Review: ‘Beautiful Boy’ is sure to warm and break hearts this fall

In Lifestyle, Reviews
Nic Sheff is portrayed, symbolically showing his light and dark sides through shadowing.
Kayla Alcaraz / Daily Titan

Countless young adults feel isolated, misunderstood by the world and estranged from their families during their adolescent development. “Beautiful Boy” explores these ideas as well as how emotions such as these can lead to a lifetime of drug addiction.

However, this true story is not your run-of-the-mill drug-addiction flick.

Nicholas Sheff, played by Timothée Chalamet, is a troubled teen from a broken yet affectionate family. David Sheff, portrayed by Steve Carell, worries for his son’s future, understanding he no longer knows his beautiful boy who he once knew inside and out.

Sheff justifies his son’s strange behavior as a hormonal, teenage phase, but things take a turn for the worse when Nicholas turns to meth to fill his internal void. Young Sheff becomes a stranger to loved ones and eventually himself.

The film is the result of two books by David and Nicholas Sheff, telling both perspectives of the same occurence. It seamlessly connects the story of a father and a son with the reality of substance abuse. It explores the internal workings of a family torn apart from the mental — not the physical — loss of a child.

Nicholas’ character depicts both the light and dark sides of adolescence. His loving and carefree childhood contradicts the tough and often unrelatable childhoods associated with typical criminals and addicts. However, his character is not without struggle.

The main source of his pain stems from the divorce of his parents when he was a toddler, an occurrence many may correlate to their own childhoods. Still, his relationship with his father is seemingly unbreakable, but the unconditional support of his family leaves him sheltered as adulthood approaches.

To Nicholas, pain may seem irrational, but it’s obvious the divorce has left a part of him looking for an escape. He finds this in the band Nirvana and a poem by a depressed author he claims saved his life.

Themes of depression, hatred and drug use are planted in his subconscious through his idols, feeding his curiosity and leading him to become trapped. Because of the believability of Nicholas’ portrayal, it cuts even deeper as we see the drugs take over his mind.

Nicholas pours out sketches and drawings of dark, misshapen faces. The drawings give David insight into his son’s thoughts.

He reads about how his son’s world went from black and white to Technicolor. Nicholas feels the more he uses drugs, the more uncontrollable his actions become, and the harder it is for him to turn back.

On the other hand, David’s mind is filled with montages of his son’s childhood filled with days surfing at the beach and picnics at the park.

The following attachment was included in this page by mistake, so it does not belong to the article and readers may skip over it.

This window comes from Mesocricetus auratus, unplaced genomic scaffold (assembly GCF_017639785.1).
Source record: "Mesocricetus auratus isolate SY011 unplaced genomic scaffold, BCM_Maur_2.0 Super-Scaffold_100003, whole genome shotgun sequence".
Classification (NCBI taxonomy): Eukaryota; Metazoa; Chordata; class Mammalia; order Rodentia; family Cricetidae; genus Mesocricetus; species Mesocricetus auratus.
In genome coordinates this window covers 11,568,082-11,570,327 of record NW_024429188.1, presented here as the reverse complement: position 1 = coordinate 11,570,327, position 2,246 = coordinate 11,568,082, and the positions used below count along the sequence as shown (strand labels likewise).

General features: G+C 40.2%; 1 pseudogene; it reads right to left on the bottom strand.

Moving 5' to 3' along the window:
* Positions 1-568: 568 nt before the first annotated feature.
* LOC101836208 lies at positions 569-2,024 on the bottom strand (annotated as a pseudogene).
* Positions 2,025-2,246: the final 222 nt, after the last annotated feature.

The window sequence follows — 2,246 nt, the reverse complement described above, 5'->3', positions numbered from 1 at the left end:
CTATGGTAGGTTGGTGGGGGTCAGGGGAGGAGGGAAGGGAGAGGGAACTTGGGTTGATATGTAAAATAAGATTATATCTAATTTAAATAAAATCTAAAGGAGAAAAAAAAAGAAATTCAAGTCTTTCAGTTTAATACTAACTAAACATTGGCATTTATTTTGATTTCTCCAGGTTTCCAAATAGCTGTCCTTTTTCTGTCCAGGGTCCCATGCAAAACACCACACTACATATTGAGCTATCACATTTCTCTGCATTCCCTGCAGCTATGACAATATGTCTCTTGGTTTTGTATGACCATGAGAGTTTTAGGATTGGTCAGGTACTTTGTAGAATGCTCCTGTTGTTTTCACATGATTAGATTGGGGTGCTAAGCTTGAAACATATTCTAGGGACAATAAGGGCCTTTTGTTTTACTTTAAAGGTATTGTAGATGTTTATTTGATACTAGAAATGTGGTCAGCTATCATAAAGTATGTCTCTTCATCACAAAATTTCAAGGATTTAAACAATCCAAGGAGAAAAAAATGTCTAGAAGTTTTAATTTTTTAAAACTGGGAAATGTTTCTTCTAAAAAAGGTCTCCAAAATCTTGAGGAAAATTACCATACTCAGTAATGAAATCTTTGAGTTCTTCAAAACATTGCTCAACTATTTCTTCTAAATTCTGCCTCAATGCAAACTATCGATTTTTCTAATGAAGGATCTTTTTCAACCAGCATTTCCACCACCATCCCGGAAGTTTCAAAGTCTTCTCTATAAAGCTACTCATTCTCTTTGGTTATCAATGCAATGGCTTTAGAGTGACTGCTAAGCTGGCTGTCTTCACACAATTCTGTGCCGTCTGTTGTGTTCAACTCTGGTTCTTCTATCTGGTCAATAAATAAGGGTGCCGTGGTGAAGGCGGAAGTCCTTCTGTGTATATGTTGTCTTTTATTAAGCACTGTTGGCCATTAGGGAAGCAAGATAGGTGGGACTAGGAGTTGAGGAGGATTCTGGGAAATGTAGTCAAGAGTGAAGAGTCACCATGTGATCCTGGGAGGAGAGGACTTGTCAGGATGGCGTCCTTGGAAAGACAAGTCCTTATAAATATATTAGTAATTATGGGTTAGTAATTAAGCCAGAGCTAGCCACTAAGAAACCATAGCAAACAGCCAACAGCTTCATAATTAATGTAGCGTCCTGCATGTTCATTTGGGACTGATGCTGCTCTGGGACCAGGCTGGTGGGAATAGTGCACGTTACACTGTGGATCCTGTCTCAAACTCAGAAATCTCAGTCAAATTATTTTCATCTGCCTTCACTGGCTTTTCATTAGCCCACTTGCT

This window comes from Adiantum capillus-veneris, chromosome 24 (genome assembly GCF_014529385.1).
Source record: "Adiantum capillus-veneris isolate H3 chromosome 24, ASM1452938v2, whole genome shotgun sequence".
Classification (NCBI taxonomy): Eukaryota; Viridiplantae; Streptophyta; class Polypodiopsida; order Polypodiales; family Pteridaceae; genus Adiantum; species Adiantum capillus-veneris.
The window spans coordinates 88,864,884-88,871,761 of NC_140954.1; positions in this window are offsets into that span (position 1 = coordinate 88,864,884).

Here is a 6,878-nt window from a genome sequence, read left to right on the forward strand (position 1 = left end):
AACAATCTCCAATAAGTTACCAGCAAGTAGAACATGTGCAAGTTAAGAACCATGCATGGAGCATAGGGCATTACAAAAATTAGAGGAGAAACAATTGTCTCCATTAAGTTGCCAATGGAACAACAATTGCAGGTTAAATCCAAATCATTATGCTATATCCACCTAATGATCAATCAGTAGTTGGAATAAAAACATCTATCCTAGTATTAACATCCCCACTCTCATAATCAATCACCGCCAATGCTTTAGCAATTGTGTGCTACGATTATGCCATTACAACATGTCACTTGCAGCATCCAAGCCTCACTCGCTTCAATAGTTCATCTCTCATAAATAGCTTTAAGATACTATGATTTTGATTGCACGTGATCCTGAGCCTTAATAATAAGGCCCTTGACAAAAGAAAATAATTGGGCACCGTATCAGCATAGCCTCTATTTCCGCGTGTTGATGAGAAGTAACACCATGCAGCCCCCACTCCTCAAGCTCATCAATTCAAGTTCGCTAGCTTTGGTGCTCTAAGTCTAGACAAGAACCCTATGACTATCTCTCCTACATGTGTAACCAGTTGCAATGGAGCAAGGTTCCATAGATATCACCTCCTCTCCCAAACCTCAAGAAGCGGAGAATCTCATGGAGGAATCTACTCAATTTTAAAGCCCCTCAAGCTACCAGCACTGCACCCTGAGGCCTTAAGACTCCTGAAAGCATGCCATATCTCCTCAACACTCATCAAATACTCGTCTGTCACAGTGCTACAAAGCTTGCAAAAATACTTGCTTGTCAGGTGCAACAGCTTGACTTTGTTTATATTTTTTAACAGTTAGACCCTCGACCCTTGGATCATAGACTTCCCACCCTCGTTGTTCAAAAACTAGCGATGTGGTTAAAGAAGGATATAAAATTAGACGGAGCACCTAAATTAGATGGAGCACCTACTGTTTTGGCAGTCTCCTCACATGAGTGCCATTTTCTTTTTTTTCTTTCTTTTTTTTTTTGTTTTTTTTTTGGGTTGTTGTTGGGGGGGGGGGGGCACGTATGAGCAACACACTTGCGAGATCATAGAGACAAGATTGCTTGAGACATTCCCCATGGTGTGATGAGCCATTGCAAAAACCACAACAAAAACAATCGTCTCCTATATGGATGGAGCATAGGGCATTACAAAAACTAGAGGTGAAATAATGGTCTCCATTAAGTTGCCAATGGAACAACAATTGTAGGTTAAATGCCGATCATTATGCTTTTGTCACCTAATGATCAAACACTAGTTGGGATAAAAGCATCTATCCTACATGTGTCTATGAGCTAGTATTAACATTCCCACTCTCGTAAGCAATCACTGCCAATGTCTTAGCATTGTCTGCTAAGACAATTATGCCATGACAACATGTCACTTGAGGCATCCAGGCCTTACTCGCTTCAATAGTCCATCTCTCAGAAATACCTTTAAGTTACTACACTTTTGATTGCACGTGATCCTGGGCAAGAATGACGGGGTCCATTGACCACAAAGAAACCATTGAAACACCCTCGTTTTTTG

Internally, Nicholas’ gratitude for David is apparent, but after every night of bad decisions, he feels he betrayed the work his father did to give Nicholas a better life than he had. David becomes as helpless as his son after trying and failing to help him. This causes him to realize that, as a father, he can do nothing.

“I think (while working on this film) I realized the gravity of a parents love and perhaps torturously their sense of responsibility towards their kid,” Chalamet told Jake Hamilton, host of “Jake’s Takes,” in an interview.

The mind of Nicholas is being manipulated by fried nerve endings from meth, all while battling incomprehensible guilt. He has to make a decision to pursue love with Lauren, his love interest, at the price of continual drug use, or return to his family and leave his old life, love and habits behind.

“Beautiful Boy” has an effective and compelling message regarding addiction, but may be hard to follow for audience members. The transition of scenes at some points makes it difficult to tell at what point in time the events occur.

However, the emphasis on the story itself prevents merely a couple of discrepancies in time from majorly distracting viewers from key concepts. That being said, it is imperative that the intensity of this poignant film is understood, or it could leave the watcher an emotional wreck.

Currently nominated for three awards, the film is another masterpiece from director Felix Van Groeningen and is sure to both warm and break hearts this October.

If you liked this story, sign up for our weekly newsletter with our top stories of the week.

You may also read!

The Marvelous Mrs. Maisel / Courtesy of Amazon Studios

Review: “The Marvelous Mrs. Maisel” reaches new heights

The social conservatism in New York during the 1950s only makes Miriam “Midge” Maisel much more marvelous as she

Read More...
(Danielle Evangelista / Daily Titan)

NCAA disapproves of Marijuana usage for rehabilitation purposes

For student-athletes in college, the ability to use marijuana as a way to help heal themselves during the course

Read More...
Concept art for new virtual reality experience coming to College of the Arts.

College of the Arts plans to convert a student hotspot into Virtual Reality room

The Department of Visual Arts cell block nestled between animation classrooms 185 and 189 in building E has not

Read More...

Mobile Sliding Menu